The film chronicles the life of a woman named Pippa Lee (Robin Wright), with flashbacks to her tumultuous past. Pippa Sarkissian (Blake Lively) was the youngest child and only girl in her large Christian family. Her mother Suky (Maria Bello) was a neurotic mother with an obsessive fixation on her daughter's looks. By her teen years, Pippa discovers that her mother takes amphetamines in order to self-medicate her vast mood swings. She has a confrontation with her mother by taking drugs that results in Pippa leaving home and moving in with her aunt and roommate, who are in a lesbian relationship. After a time, the aunt discovers Pippa participating in erotic photo sessions with the roommate and her friends and Pippa is banished from that apartment and goes on to live a bohemian life of drugs and working as an exotic dancer. On a weekend jaunt with like-minded friends, she meets a charismatic publisher named Herb Lee who is 30 years older than she is and a romance develops between the young woman and the older man. The couple marry, have two children and later move into a retirement home in Connecticut. Through her marriage, Pippa has become the "perfect wife": loving, supportive, everything to everyone and no one to herself. The couple grow apart; Herb has an affair with one of Pippa's friends and middle-aged Pippa has encounters with a younger man named Chris. After Herb dies from a heart attack, Pippa finally breaks with her life of subservience and refuses to set up the burial, leaving the details to her children. The film ends with Pippa driving off with Chris.Robin Wright as Pippa Lee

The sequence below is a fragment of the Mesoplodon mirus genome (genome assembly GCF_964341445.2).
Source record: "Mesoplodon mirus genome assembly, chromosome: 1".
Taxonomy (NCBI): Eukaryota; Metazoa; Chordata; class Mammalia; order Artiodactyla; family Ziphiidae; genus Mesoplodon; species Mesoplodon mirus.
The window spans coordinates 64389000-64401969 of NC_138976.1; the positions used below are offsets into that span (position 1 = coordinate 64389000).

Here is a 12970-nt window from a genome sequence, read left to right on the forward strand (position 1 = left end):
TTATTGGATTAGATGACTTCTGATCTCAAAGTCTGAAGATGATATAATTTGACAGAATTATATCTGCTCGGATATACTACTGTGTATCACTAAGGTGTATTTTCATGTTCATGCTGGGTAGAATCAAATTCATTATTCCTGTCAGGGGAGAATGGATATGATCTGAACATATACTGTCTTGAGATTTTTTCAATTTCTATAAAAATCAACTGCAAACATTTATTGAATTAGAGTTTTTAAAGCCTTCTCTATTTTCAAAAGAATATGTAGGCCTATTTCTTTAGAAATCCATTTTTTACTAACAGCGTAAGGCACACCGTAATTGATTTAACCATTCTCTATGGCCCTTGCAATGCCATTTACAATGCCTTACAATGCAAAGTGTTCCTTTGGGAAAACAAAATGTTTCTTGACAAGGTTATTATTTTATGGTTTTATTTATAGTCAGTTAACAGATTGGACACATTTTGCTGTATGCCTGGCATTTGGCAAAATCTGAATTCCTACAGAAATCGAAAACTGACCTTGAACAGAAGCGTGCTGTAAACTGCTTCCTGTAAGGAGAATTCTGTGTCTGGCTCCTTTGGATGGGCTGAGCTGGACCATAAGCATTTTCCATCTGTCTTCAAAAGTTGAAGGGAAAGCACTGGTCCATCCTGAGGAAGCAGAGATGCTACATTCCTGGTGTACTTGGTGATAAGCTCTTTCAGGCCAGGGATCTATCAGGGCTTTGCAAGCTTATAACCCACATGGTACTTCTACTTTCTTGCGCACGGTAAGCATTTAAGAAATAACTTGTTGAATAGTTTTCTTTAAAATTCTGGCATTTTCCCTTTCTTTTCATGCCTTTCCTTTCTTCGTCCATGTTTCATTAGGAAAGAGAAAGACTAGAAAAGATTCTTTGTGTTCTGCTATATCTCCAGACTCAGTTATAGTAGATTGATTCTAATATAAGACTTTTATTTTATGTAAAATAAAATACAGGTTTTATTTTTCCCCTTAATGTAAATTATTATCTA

Blake Lively as Young Pippa
Alan Arkin as Herb Lee
Keanu Reeves as Chris Nadeau
Maria Bello as Suky Sarkissian
Zoe Kazan as Grace Lee
Winona Ryder as Sandra Dulles
Mike Binder as Sam Shapiro
Monica Bellucci as Gigi Lee
Ryan McDonald as Ben Lee
Julianne Moore as Kat
Shirley Knight as Dot
Robin Weigert as Trish
The film was shot on location in Danbury, New Milford, Stamford, Newtown, and Southbury.
The film is rated 67% 'Fresh' on Rotten Tomatoes based on 70 reviews. David Gritten of The Telegraph observed:
"Buttressed by a formidable cast . . . Miller navigates her story between sharp satire, dark comedy and wrenching drama. Pippa feels like a character from films of an earlier vintage, including Diary of a Mad Housewife and The Graduate; however she is less of a rebel than "Housewife's" protagonist and more non-conformist than Mrs. Robinson. Hints and traces of a playful, late 1960s mood abound. Yet Miller's film is a triumph. Uniformly well acted, it boasts a psychologically knowing script, clearly written by a smart, assertive human being rather than a software programme."
Philip French of The Observer said, "The humour is forced, the shocking revelations too sudden and not altogether convincing, but it's enjoyable in an uninvolving way."
Peter Bradshaw of The Guardian rated the film two out of five stars, calling it a "hugely overegged pudding of a film," "indulgent," "complacent," and "a film that is very pleased with itself."
Trevor Johnston of Time Out London rated the film three out of five stars and commented: